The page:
Fifteen per cent of young drivers have taken a selfie at the wheel in the last month in striking figures detailing the extent to which drivers use their phones and tablets while driving.
Research from the road safety organisation IAM, which asked 500 drivers how they use their smartphones and tablets in the car, and found that women are less selfie obsessed than men, with just five per cent of women citing they have taken a selfie while driving compared to 12 per cent of men.
Eight per cent of drivers admitted to driving while using a video-calling application such as FaceTime and Skype to make and receive video calls, rising to 16 per cent among 18 to 24 year olds.
An IAM study in 2012 showed that using a smartphone while driving is more dangerous than driving at the legal alcohol limit or when using cannabis. Drivers have much slower reaction times, difficulty staying in the same lane and are less able to adapt to even slowly changing circumstances.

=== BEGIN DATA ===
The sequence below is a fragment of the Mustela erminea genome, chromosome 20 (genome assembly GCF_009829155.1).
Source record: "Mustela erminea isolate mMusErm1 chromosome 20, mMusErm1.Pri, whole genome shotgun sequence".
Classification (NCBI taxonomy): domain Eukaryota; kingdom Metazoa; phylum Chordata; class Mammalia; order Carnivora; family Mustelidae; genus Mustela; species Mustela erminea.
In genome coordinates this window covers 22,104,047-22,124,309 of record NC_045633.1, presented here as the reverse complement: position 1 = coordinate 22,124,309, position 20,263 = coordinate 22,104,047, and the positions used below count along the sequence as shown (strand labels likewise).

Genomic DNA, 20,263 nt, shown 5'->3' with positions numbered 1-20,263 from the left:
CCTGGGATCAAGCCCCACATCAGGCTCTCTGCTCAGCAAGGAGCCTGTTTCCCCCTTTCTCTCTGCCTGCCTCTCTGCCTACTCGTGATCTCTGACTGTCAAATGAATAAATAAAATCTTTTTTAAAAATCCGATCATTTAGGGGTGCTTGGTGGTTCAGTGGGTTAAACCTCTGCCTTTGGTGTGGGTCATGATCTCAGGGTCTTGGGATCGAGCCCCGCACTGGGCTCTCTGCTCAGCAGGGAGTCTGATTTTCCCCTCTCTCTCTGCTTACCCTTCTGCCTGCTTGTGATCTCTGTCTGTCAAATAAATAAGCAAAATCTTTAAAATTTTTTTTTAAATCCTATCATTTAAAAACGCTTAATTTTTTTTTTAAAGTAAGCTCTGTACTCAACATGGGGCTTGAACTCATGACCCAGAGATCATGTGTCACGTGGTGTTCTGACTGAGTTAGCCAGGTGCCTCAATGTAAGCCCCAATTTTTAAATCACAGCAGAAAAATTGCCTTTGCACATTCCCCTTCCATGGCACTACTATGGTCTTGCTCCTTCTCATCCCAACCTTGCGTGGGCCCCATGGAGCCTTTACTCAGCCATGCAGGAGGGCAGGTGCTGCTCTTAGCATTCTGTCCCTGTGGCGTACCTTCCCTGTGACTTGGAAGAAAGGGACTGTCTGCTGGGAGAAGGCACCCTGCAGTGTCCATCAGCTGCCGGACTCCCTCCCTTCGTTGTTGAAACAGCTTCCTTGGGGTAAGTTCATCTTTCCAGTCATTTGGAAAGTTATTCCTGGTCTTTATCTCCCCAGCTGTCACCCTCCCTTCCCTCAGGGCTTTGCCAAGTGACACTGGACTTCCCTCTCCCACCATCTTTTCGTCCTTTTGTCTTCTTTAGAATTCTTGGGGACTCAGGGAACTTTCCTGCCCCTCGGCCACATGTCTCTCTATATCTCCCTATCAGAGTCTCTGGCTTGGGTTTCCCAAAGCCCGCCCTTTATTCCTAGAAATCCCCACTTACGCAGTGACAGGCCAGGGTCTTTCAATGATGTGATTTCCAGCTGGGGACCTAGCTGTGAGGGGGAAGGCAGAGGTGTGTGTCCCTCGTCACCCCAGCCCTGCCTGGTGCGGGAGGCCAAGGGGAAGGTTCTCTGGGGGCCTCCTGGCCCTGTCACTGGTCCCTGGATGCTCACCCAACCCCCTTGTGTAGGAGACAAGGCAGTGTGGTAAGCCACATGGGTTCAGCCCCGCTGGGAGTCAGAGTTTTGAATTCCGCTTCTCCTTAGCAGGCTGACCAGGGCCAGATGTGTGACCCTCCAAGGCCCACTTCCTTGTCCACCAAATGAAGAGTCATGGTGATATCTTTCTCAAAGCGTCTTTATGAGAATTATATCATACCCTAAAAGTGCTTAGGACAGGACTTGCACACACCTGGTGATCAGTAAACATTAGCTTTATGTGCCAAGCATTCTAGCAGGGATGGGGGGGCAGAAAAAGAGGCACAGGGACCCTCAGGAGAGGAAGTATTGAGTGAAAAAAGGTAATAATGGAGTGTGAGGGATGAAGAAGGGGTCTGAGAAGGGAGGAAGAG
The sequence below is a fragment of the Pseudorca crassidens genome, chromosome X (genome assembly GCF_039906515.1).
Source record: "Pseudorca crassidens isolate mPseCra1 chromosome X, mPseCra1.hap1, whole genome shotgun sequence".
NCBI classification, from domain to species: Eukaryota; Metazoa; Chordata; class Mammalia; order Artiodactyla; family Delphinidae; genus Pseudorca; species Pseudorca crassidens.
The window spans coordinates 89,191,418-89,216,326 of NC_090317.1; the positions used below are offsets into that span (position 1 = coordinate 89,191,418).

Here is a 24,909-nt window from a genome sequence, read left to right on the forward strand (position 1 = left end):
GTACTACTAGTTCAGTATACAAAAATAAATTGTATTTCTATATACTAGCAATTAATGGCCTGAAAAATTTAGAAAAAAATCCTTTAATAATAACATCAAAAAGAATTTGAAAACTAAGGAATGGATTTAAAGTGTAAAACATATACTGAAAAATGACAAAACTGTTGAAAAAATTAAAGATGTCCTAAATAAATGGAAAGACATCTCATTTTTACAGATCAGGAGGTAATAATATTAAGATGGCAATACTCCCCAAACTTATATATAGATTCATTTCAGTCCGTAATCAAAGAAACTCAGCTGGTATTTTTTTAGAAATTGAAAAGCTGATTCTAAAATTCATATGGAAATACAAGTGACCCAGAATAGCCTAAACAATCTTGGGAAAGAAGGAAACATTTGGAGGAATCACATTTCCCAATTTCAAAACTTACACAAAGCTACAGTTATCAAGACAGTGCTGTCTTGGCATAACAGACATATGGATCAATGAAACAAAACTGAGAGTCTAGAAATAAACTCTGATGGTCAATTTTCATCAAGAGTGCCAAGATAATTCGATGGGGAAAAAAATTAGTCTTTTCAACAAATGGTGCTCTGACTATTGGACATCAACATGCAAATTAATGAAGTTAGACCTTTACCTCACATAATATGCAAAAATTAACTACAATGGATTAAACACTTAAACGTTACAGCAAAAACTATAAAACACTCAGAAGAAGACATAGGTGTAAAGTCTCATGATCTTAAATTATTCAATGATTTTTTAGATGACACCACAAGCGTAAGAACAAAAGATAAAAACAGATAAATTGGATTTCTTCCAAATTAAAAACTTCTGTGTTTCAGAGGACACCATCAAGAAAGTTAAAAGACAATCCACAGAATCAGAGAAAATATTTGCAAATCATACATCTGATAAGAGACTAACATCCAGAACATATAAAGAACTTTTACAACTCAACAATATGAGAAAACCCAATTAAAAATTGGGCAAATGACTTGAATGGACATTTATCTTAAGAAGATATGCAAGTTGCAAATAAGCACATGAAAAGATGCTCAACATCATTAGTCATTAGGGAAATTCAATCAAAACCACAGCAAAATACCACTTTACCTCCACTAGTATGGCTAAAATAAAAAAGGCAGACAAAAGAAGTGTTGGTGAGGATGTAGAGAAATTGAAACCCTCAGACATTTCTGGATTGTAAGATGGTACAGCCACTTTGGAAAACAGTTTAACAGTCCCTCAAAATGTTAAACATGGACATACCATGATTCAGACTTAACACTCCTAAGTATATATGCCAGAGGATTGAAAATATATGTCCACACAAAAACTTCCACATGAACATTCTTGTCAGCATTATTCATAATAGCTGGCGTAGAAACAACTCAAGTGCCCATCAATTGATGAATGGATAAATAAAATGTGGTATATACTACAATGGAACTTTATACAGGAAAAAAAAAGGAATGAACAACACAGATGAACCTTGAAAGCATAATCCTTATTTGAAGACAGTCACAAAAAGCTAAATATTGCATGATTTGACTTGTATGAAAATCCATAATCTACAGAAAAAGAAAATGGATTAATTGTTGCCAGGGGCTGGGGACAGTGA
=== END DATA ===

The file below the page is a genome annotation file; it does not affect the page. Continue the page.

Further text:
IAM’s chief executive officer, Sarah Sillars said: “Everyone knows how dangerous using a smartphone or tablet is while driving. That’s why it’s shocking to see new trends like taking selfies and making video calls becoming common practice.
“Safe driving is everyone’s responsibility and more must be done to catch drivers using these devices dangerously by increasing the fines and points for smartphone and tablet use at the wheel – there is simply no excuse.
“Campaigns must also be introduced that raise awareness of the prevalence of the issue in society and make this behaviour socially unacceptable as drink-driving”.
Other findings include:
Seven per cent of drivers admit to watching videos and stream catch-up television on the road, rising to 13 per cent of drivers aged 18-24 and 15 per cent of 25-32 year olds.
Eighteen per cent of drivers have accessed the internet using their smartphone or tablet, rising to 27 per cent of drivers aged 18-24 and 34 per cent of drivers aged 25-34.
Despite this, the number of drivers given penalty points for using a smartphone at the wheel fell by more than 40 per cent in 2014.